- Workforce Development
The author’s favorite Barbie when she was a child was Air Force Barbie, originally released in 1991.
Photo source: Barbiemedia.com
Barbie’s creator Ruth Handler once said, “Barbie always represented the fact that a woman has choices.” But what do Barbie’s career choices say about her, and therefore about the state of women in the workforce?
Since her creation in 1959, Barbie has had over 250 careers ranging from cheerleader to robotics engineer and everything in between. For this analysis, 119 of Barbie’s jobs were mapped to 76 distinct Standard Occupational Classification (SOC) codes.
The following table shows a small sample of Barbie’s many jobs, along with the earnings, educational requirements, and share of females working in that occupation at the national level.
Many of Barbie’s jobs fall into a single SOC code. For example, she has been a tennis pro, Olympic skier, figure skater, gymnast, and many more occupations that fall into the SOC 27-2021 occupation: Athletes and Sports Competitors.
Barbie has worked in 20 of the 23 major occupation groups. Her most common occupations are in Arts, Design, Entertainment, Sports, and Media (20% of her occupations). She has never had a Business and Finance job. She has never worked in Community and Social Services or Healthcare Support (although she has been a Healthcare Practitioner).
Barbie is more likely to work in a male-dominated field than most US women. Nearly 60% of Barbie’s jobs have been in male-dominated fields (defined as occupations with at least 52% male workers, which is the male share of total jobs in the US economy).
This means she is likely outperforming most women in the US economy. Women in the US earn 82 cents for every dollar earned by men, which is better than it ever has been. However, wage gains have stalled and there is still much progress to be made. And the gender pay gap is even more pronounced for women of color.
A portion of the gender pay gap can be explained by occupational segregation, as women tend to work in fields that pay less. According to the American Association of University Women, women account for over 78% of the workforce in low-wage jobs despite only accounting for nearly 48% of the total workforce. Male-dominated fields usually pay better, even when female-dominated fields require the same level of education and skill.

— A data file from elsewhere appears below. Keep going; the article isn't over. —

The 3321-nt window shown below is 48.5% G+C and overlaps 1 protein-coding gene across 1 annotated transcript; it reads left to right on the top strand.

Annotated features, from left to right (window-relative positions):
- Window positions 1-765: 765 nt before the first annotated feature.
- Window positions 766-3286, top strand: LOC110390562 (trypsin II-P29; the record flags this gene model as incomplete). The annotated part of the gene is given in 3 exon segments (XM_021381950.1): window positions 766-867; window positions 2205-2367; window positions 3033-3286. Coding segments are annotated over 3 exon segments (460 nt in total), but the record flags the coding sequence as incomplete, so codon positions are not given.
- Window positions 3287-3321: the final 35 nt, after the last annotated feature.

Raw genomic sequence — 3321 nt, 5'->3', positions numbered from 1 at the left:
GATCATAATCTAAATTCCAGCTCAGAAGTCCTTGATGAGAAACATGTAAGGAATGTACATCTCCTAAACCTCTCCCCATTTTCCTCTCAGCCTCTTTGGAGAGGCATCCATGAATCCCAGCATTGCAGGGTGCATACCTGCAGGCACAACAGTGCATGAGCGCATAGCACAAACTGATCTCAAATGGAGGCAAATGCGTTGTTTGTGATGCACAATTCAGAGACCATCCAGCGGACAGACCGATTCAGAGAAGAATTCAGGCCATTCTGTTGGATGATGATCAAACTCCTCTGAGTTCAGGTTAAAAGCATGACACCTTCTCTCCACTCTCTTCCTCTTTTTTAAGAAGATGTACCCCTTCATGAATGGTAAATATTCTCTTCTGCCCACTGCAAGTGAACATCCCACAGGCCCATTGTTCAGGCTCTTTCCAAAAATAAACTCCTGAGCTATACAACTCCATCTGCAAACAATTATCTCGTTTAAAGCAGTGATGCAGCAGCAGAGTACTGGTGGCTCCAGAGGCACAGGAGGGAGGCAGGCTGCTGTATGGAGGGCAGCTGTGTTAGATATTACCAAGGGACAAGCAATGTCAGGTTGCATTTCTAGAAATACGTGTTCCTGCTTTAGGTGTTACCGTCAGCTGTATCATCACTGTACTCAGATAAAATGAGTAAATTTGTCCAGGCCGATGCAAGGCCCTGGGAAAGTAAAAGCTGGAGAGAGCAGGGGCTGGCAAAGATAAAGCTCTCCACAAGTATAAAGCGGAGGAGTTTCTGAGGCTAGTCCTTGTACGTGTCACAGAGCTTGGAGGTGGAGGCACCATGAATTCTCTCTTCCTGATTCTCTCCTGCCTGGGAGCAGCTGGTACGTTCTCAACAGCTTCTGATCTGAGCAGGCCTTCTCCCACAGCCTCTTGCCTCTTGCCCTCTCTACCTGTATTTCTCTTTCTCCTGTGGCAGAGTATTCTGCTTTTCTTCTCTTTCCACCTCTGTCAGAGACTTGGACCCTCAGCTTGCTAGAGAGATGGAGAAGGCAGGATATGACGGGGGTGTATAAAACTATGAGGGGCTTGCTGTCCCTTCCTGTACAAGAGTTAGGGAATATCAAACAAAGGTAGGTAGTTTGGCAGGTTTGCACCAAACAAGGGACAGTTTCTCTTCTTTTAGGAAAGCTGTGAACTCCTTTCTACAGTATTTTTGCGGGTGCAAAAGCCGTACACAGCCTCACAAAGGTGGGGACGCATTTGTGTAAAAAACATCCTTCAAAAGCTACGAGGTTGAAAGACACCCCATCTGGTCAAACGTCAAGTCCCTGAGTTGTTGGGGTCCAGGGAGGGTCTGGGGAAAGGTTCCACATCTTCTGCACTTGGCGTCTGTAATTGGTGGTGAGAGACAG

When Barbie works in male-dominated fields, she needs significantly more education. Only 23% of Barbie’s jobs in female-dominated fields require a college education (and none require above a bachelor’s degree), whereas 58% of Barbie’s jobs in male-dominated fields require a bachelor’s degree or above (20% require a doctoral or professional degree).
Unsurprisingly, when Barbie works in male-dominated fields, she earns significantly more than most women. In Barbie’s jobs in female-dominant occupations, her average median earnings are $45,651, compared to $86,348 for her jobs in male-dominated fields.
Other workforce characteristics about Barbie worth noting: Barbie is highly educated and close to retirement. Over 43% of Barbie’s occupations require a Bachelor’s, doctoral, or professional degree. That places her within the 34% of the nation’s workers with similar levels of education.
Barbie is probably close to retirement. It’s been 64 years since Barbie was introduced (although she was supposed to be 19 at the time, meaning she technically would be 83 years old now). This puts her alongside the 9% of the nation’s workers that are aged 65 and over.
Other occupations Barbie ought to consider: Business and Finance jobs pay well, with median annual earnings of $74,506, and she already has the education to qualify for a job.
Given the major investments in infrastructure in the US currently, she would do well to consider the skilled trades. Women have been historically underrepresented in the trades, a fact the field is desperately trying to remedy given widespread labor shortages.
Or perhaps she should consider installing broadband as a Telecommunications Equipment Installer, earning $57,909 per year with a high school diploma and relatively minimal training (just think of all the money she could have saved on student loans!).
So, while Barbie has certainly worked in plenty of jobs that can be considered traditionally female, she’s made a lot of progress in breaking through the glass ceiling. Barbie continues to be an aspirational example of what happens when women pursue careers (and education and training) outside of traditional roles.
If you’d like to learn more about how to promote workforce equity and prepare the Barbies and Kens (and Allen!) in your community for the workforce of the future, please reach out to Mara Klaunig.
All data is sourced from Lightcast unless otherwise noted.